Teaching Responsible Recycling and Sorting

One of our strategic commitments in our Into Action strategic plan is Conscientious Citizenship in which we aim to "Expand our program and facilities to ensure students and the school are responsible environmental stewards." We are lucky to have teacher, Kevin Markovich, a passionate advocate for the environment, take the lead on an initiative this year to teach our students how to sort and dispense their trash appropriately.

Right out of the gate on the first day of school, our students have been in "trash-sorting training." During morning and lunch recess, Kevin has provided each eating area with multiple, well-labeled bins where students can place their compost, recycling, liquid waste, or trash. Students are not allowed to start recess play until they can show the teacher on duty that they have properly thrown out their food waste and packaging.

Kevin is also collaborating with 5th grade teachers, Talia Rhodes and Trisha Cahill, to train the "Green Team," a group of 5th grade student leaders to help oversee and guide other students in the MTS trash sorting initiative. At a Lower School Gather on Wednesday, September 14, and after thorough training and preparation, the 5th graders led a session about the program. After first highlighting why it's important to take responsibility for our trash, 5th graders then took turns testing the group with examples of trash and asked audience volunteers to determine which bin the trash should be placed in and why.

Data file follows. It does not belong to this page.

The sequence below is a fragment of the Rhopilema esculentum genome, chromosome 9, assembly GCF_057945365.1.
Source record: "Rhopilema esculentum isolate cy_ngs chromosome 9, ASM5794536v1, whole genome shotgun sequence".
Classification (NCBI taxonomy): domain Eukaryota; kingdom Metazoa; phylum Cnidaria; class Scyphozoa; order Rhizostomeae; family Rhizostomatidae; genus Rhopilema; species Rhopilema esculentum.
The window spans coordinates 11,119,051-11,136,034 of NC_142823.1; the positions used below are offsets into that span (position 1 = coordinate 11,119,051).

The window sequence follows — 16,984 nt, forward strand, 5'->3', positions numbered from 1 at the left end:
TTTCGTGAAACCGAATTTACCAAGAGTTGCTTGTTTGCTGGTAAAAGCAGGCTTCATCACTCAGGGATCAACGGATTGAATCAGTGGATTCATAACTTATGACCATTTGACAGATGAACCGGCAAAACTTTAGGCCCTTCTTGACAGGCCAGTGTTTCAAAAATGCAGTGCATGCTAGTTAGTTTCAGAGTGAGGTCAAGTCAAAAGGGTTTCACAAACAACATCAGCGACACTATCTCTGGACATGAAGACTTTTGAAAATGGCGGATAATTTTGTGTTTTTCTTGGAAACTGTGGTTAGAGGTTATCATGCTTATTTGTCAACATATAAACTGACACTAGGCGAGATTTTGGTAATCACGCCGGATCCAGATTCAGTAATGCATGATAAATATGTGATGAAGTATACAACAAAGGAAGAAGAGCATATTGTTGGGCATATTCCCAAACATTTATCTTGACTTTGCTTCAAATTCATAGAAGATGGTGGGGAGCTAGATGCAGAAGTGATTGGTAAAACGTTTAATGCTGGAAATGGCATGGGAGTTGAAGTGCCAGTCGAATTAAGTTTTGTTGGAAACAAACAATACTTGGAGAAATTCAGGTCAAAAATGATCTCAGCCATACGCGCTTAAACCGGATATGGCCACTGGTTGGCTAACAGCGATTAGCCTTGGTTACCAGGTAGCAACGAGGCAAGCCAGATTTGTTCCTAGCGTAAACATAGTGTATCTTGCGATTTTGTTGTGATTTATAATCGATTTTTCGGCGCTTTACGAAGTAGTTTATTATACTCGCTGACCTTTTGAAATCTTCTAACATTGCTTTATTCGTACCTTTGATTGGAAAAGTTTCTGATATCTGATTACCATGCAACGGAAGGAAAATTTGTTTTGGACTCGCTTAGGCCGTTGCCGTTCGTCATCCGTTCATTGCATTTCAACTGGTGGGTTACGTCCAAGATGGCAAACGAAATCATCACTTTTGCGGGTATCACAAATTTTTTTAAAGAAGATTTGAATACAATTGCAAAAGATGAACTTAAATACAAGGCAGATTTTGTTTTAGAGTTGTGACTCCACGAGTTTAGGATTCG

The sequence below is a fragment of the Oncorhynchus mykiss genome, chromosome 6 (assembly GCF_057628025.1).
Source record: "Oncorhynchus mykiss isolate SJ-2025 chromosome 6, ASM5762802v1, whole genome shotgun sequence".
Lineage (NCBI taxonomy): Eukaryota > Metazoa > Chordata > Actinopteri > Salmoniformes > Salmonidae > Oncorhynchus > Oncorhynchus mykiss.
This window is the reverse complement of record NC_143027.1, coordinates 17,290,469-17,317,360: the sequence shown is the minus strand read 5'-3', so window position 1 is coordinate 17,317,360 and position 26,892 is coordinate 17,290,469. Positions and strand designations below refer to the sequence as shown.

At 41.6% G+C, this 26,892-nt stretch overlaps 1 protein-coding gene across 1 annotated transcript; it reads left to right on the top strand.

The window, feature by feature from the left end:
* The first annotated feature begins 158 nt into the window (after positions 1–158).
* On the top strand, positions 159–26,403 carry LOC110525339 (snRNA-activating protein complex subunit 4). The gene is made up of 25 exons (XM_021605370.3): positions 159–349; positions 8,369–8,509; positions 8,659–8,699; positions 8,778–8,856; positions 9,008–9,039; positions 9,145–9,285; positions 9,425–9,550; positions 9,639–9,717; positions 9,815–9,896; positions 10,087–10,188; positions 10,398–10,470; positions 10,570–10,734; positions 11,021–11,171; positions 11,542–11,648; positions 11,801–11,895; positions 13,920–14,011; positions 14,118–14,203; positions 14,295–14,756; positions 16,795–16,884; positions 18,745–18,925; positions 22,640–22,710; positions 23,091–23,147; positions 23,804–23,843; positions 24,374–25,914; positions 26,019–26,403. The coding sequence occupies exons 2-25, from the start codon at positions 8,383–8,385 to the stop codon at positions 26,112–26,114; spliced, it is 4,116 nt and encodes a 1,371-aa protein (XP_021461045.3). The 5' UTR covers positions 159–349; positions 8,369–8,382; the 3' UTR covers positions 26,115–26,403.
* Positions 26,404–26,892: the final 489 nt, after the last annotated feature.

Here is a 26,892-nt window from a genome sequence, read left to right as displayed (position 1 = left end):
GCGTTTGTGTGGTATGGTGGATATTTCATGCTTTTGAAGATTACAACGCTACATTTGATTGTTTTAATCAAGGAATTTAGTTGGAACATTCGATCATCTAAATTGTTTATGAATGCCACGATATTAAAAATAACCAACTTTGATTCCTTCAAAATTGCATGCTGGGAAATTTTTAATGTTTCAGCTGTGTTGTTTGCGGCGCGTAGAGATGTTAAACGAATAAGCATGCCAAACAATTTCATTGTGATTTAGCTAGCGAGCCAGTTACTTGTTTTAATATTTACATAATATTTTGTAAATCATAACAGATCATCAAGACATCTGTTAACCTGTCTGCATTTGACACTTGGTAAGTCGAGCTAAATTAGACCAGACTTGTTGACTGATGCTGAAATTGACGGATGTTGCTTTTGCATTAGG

Some examples were fairly straight-forward – the banana peel went into the compost bin, and the bbq chip bag went into the garbage. However, some seemingly simple examples turned out to be more complicated than expected. For example, the seaweed snack plastic receptacle would seem like an obvious candidate for recycling – however, on further inspection, students learned that the recycling number on the packaging was a "number 7," which means it's considered "other" and cannot be recycled. In another instance, a "compostable fork" was determined best placed in the garbage bin and not the compost since compostable forks actually take much longer than food waste to break down and should therefore not be put into the compost. (A trick question indeed!) 

Students learned that liquid in a water bottle should first be poured into the liquid container before putting it into the recycling and that aluminum foil - while recyclable - should not be placed in recycling if it's contaminated with too much food. While it might seem complicated at times, Kevin reminded students that if they are ever unsure about where to put something, they can always refer to the information cards posted on each bin outlining what can go into each one or ask a nearby teacher for help. 

The session both started with a student telling a funny trash joke and ended with a signature silly “dad” joke. That said, students learned that sorting trash is no joking matter. We are all working hard this year to become better informed about the trash we create and to take responsibility for where it should go in order to all create a better and safer environment together.


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